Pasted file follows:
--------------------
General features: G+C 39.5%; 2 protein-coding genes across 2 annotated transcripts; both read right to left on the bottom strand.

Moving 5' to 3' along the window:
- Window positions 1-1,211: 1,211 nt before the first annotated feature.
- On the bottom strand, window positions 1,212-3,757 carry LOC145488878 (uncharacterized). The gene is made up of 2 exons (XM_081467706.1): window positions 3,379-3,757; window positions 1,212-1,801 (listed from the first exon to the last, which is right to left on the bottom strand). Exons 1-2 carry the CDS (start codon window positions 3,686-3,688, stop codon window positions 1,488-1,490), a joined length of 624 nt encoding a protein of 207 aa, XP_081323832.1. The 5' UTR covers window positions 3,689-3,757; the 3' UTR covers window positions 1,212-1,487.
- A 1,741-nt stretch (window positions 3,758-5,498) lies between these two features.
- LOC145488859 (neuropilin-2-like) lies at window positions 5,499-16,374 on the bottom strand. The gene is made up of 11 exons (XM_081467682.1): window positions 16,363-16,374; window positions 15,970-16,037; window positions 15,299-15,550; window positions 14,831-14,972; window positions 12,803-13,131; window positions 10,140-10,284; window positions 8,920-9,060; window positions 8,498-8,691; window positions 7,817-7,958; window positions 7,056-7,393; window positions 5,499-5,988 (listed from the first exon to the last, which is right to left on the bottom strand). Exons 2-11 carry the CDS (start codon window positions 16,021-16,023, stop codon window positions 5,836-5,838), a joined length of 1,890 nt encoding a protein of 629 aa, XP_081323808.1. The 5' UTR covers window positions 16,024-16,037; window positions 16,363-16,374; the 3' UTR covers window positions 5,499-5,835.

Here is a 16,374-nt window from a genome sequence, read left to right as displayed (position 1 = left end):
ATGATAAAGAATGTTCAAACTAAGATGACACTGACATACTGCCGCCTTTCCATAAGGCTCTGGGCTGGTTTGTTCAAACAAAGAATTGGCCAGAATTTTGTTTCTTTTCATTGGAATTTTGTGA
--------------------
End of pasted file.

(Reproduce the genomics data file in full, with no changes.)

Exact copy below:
General features: G+C 39.5%; 2 protein-coding genes across 2 annotated transcripts; both read right to left on the bottom strand.

Moving 5' to 3' along the window:
- Window positions 1-1,211: 1,211 nt before the first annotated feature.
- On the bottom strand, window positions 1,212-3,757 carry LOC145488878 (uncharacterized). The gene is made up of 2 exons (XM_081467706.1): window positions 3,379-3,757; window positions 1,212-1,801 (listed from the first exon to the last, which is right to left on the bottom strand). Exons 1-2 carry the CDS (start codon window positions 3,686-3,688, stop codon window positions 1,488-1,490), a joined length of 624 nt encoding a protein of 207 aa, XP_081323832.1. The 5' UTR covers window positions 3,689-3,757; the 3' UTR covers window positions 1,212-1,487.
- A 1,741-nt stretch (window positions 3,758-5,498) lies between these two features.
- LOC145488859 (neuropilin-2-like) lies at window positions 5,499-16,374 on the bottom strand. The gene is made up of 11 exons (XM_081467682.1): window positions 16,363-16,374; window positions 15,970-16,037; window positions 15,299-15,550; window positions 14,831-14,972; window positions 12,803-13,131; window positions 10,140-10,284; window positions 8,920-9,060; window positions 8,498-8,691; window positions 7,817-7,958; window positions 7,056-7,393; window positions 5,499-5,988 (listed from the first exon to the last, which is right to left on the bottom strand). Exons 2-11 carry the CDS (start codon window positions 16,021-16,023, stop codon window positions 5,836-5,838), a joined length of 1,890 nt encoding a protein of 629 aa, XP_081323808.1. The 5' UTR covers window positions 16,024-16,037; window positions 16,363-16,374; the 3' UTR covers window positions 5,499-5,835.

Here is a 16,374-nt window from a genome sequence, read left to right as displayed (position 1 = left end):
ATGATAAAGAATGTTCAAACTAAGATGACACTGACATACTGCCGCCTTTCCATAAGGCTCTGGGCTGGTTTGTTCAAACAAAGAATTGGCCAGAATTTTGTTTCTTTTCATTGGAATTTTGTGA